Surveys conducted by the University of Nebraska periodically over the last 20 years demonstrate that. The most recent energy survey of rural Nebraskans, done in 2015, found that 80% of respondents — many of them served by the NPPD — think the state should invest much more or somewhat more in wind and solar energy. Twenty-two percent of respondents said that renewable energy is too costly.
And yet the general manager of their wholesale co-op also serves as assistant treasurer of the PAC that channeled funds toward status-quo candidates. Campaign disclosure records also reflect that the wholesale co-op loaned $7,500 to the PAC, Nebraskans for Reliable and Affordable Electricity. That doesn’t sit well with board member Mary Harding.
“The fact that customers wanted more renewable energy and energy efficiency services, and the public power district officials wanted less … that discrepancy has motivated me for a number of years,” she said.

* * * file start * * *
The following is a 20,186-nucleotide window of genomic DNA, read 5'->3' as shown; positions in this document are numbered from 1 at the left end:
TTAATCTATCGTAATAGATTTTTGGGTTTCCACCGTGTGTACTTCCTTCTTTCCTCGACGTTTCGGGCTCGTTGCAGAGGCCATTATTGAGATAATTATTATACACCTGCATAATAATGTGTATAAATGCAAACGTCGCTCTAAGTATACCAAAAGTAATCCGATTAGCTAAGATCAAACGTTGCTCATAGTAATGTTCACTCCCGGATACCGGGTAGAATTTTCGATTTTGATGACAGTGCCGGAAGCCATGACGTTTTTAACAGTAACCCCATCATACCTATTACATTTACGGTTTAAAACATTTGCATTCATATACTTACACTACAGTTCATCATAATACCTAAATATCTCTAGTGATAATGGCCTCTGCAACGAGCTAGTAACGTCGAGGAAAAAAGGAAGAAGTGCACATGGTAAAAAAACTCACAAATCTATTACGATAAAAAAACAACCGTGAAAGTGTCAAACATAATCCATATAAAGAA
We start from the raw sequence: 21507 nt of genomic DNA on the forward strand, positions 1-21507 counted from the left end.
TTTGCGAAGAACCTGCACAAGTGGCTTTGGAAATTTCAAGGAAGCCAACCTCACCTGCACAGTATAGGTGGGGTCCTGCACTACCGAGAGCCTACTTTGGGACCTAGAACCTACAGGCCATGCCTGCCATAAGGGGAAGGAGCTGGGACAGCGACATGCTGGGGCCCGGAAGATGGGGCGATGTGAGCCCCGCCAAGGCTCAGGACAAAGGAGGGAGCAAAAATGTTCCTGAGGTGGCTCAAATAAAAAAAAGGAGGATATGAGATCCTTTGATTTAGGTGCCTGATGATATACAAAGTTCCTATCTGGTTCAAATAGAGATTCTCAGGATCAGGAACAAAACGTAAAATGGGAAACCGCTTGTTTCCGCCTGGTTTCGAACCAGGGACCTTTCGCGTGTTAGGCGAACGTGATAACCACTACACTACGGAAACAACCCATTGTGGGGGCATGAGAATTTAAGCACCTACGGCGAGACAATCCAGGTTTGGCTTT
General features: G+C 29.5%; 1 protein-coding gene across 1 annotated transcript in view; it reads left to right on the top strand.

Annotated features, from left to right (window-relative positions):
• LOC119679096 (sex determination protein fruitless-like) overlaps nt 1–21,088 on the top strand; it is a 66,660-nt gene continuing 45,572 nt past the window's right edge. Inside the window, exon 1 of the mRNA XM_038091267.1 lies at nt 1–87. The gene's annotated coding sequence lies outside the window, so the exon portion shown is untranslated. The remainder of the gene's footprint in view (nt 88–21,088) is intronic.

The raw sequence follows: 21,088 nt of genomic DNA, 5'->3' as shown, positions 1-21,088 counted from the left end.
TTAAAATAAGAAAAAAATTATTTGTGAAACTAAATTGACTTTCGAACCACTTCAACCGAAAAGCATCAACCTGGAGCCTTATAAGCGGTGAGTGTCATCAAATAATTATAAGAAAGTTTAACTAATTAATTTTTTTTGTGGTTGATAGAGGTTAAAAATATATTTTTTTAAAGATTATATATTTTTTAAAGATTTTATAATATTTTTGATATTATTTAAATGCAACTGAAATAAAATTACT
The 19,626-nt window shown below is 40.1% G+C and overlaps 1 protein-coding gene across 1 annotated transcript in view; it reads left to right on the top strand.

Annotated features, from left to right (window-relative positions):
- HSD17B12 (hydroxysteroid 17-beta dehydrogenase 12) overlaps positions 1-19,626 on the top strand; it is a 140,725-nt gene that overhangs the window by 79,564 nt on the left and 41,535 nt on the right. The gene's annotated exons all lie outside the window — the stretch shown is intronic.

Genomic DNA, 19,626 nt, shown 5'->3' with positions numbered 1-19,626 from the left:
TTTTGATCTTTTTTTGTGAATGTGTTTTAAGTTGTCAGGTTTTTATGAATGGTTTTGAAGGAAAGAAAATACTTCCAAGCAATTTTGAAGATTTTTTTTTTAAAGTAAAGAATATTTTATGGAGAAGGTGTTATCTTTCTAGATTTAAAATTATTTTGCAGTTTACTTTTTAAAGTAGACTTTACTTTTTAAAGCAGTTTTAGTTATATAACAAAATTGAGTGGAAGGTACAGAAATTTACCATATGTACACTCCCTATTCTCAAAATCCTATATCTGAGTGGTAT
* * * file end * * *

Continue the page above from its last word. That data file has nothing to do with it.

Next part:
The election seems likely to shift board thinking in a couple of ways. Voters retained two current members, Harding and Jerry Chlopek, and added two newcomers, Wayne Williams and Aaron Troester. Harding has been a steadfast proponent of phasing out coal in favor of carbon-free generation. Chlopek, who ended up with no opponent, said his priority is maintaining reliable and affordable sources of power.
Aaron Troester has reported receiving about $42,000 from a group calling itself Nebraskans for Common Ground. He said he is open to more renewable generation but not committed to it. Several observers said they aren’t sure what to make of the other newcomer, Wayne Williams. He ran against a candidate, Sheila Hubbard, who was supported by clean-energy backers. Williams installs utility-scale solar systems and said he wants NPPD to move more quickly toward additional wind and solar. Yet he received financial support from Nebraskans for Reliable and Affordable Electricity, a PAC that opposes more renewables.